ITAM Colours

On 2013-05-21, the following e-mail was sent to the head of the committee whose purpose was to recommend a product to be the standard method of tracking inventory across the University. There were representatives from all faculties and major departments, each chosen by their organization as best able to understand the principles involved and to best defend their self interests.

I've become very sensitive to caffeine, so eating too much chocolate Friday evening left my brain in gear for the rest of the night. During that time, I came to the sudden understanding of why these ITAM meetings are so unexciting (e.g. no disagreements) and why the whole process is taking so long to get anywhere. (The RT project might have had similar problems, but because of the differences in the people that deal with internal inventory systems and front-line help services I suspect the effect was much less.)

A few years ago I attended an HR session by Katrina Di Gravio, on True Colors, a personality type system (my summary of it).

Everyone has four basic personality aspects that determine how we expect the world to be, but we all have a different balance between how important each one is to us.

After testing us to determine our dominant types, Katrina divided us into groups where each group consisted of the same type, and then gave us a small project to prepare and present to the others. Every group had trouble finishing and the presentations were wildly different, from the Greens with pie-graphs and other things that were mostly incomprehensible to the other groups, to the Blues who simply sang a song (Barbra Streisand's Evergreen). Really. And that was all for what was basically the same topic.

She then divided us into groups again, this time with at least one of each type in each group. This time the assignment went quickly and smoothly, and the presentations were very similar.

When all four types were present in a group, everything went well. The Greens analyzed the information, discovered cause and effect relationships, and understood the underlying principles of the topic; the Golds gathered and organized data; the Oranges pushed us all to get on with it and made the presentations entertaining, and the Blues helped resolve the inevitable conflicts.

My Friday night epiphany was that the selection process for the members of the ITAM group was almost certain to select people with nearly identical personalities, thereby producing one of the disfunctional groups from the demonstration. In this case we were selected because we are the people most interested in software packages and in keeping track of inventory. There's one in every organization, and for this project, that's exactly the one you got.

Most of us are highly Green, with a strong Gold secondary. Those that aren't will almost certainly be Gold, with a strong Green. And that explains why things are not going nearly as well as they should.

As I said in the item referenced above about Greens:

Some people are very analytic. They need to understand why things are the way they are, why things go wrong, and why decisions were made.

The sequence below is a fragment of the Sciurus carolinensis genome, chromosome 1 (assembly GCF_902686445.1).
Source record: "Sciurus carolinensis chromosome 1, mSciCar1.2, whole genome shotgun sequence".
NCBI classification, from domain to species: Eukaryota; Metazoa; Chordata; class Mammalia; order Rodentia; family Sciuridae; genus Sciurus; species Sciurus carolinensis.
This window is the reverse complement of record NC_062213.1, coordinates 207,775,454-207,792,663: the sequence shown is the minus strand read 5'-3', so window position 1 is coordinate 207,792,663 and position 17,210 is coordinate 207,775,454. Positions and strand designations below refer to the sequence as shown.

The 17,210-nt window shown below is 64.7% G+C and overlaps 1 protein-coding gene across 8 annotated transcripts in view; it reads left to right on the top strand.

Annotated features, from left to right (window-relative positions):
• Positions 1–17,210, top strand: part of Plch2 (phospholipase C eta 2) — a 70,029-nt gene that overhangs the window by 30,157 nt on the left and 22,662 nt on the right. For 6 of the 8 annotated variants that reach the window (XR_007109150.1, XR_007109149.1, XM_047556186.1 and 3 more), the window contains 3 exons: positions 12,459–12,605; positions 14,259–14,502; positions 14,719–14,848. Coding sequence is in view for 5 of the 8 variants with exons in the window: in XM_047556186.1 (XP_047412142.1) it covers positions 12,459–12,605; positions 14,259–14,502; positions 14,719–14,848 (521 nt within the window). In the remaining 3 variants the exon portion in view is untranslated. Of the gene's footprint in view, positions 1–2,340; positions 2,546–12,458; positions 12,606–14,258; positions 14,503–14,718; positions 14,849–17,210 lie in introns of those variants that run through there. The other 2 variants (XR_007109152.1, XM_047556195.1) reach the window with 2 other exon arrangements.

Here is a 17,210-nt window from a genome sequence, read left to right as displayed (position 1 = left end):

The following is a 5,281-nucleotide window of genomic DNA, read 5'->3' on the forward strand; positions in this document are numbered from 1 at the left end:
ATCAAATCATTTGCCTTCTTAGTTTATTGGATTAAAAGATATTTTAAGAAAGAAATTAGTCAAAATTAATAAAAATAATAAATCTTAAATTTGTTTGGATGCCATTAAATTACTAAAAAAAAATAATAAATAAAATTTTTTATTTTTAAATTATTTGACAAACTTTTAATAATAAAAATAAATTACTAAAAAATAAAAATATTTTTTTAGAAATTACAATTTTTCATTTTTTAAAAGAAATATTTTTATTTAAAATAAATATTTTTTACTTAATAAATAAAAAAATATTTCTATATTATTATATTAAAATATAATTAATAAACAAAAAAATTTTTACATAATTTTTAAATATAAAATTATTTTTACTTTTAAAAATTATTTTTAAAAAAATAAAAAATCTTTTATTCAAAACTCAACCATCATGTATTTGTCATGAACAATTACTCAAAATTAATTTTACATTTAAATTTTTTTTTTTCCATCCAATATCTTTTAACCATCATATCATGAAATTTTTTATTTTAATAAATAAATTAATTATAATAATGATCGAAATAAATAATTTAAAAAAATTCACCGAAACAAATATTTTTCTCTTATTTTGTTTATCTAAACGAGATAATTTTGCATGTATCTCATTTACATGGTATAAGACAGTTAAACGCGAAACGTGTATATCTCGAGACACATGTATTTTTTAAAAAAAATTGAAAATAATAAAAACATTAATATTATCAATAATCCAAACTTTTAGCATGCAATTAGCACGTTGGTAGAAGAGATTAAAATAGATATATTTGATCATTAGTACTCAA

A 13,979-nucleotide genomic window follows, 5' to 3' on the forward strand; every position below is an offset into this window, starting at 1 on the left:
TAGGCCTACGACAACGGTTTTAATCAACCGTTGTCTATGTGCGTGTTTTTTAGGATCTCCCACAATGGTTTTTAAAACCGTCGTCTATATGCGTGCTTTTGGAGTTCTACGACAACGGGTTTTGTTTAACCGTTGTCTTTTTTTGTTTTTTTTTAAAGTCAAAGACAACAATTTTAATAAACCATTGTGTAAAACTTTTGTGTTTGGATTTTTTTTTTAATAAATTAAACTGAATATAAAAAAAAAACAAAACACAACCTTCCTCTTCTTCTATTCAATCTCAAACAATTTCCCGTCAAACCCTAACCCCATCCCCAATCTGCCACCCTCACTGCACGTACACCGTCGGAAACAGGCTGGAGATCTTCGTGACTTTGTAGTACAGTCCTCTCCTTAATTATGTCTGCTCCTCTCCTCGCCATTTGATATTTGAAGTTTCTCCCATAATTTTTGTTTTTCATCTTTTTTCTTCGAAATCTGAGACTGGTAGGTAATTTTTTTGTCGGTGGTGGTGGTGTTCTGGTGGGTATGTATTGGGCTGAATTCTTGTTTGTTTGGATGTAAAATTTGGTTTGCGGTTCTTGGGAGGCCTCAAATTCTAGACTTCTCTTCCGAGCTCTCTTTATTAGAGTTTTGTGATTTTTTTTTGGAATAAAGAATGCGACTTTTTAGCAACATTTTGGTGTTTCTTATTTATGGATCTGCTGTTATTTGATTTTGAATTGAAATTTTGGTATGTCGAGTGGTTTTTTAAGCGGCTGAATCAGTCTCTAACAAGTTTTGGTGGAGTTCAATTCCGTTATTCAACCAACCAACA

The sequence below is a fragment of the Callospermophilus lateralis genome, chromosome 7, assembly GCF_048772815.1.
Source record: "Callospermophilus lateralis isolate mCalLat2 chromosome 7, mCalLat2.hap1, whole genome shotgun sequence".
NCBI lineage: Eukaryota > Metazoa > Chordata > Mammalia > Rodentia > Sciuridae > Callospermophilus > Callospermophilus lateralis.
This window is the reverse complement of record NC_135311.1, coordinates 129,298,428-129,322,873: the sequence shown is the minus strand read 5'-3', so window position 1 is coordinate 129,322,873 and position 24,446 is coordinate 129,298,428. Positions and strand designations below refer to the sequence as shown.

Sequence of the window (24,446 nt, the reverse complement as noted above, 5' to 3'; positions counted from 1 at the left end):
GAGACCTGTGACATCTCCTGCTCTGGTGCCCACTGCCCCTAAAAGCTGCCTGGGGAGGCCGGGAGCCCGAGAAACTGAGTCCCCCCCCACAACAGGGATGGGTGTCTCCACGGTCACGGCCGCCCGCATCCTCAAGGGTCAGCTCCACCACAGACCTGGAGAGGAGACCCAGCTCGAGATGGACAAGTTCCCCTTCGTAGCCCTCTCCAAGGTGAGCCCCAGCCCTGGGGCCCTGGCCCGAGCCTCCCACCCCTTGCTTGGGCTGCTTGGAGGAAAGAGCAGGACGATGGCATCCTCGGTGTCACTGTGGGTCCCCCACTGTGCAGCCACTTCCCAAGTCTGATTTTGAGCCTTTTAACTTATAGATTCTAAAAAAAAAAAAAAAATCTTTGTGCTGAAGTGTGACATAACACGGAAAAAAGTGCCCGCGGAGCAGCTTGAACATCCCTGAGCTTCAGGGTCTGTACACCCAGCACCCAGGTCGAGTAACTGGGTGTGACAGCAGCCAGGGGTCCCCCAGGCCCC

They will appear judgemental, to enjoy attaching blame, though that is seldom their real motive, and will appear to have a superior attitude, though that is seldom how they feel. They are often not good at initiating new ideas or making decisions.

They may sit silently through most of a meeting, but by the end will have filtered out all the irrelevant details and will be able to provide a concise summary of the essential ideas and conflicts, and be able to say, objectively and unemotionally, what problems are associated with each of the various proposals under discussion.

A team made up entirely of this kind of person will spend far too long analyzing the problem and looking for larger more general solutions and will have difficulty making decisions.

The most significant part is the last sentence, and in particular: will have difficulty making decisions. That's exactly the kind of team that you are working with.

I'm glad it's not me in charge of this, but I'm sorry it's you.

I do have some suggestions though. To get actual answers from us:

To make progress with this project:

And I have one additional piece of advice, a trade secret of successful management and decision makers everywhere. Whenever a decision maker is presented with a list of choices you can be sure of two things: any choices the presenters think are bad would have already been eliminated, and any choice they think especially good would be presented in a way that makes it obvious that it's the one you are expected to choose. I.e. you have several choices, none of which are especially good or bad, so if you think about it, what that means is that it really doesn't matter which one you choose, it won't be perfect and it won't be fatally flawed. Flip a coin if you have to. Your real task as decision maker is to be able to justify your choice, and most of that work has already been done for you. What the group really needs to do is find all the negative aspects of the decision and explain why we find them acceptable. Any future criticism can be diverted by referring to the fact that it is a known problem and has already been considered.

If you were a psychopath (as many organization leaders are) you'd find this whole thing a lot easer. (Un)fortunately, you aren't.

Bonus list (top 10 occupations for psychopaths):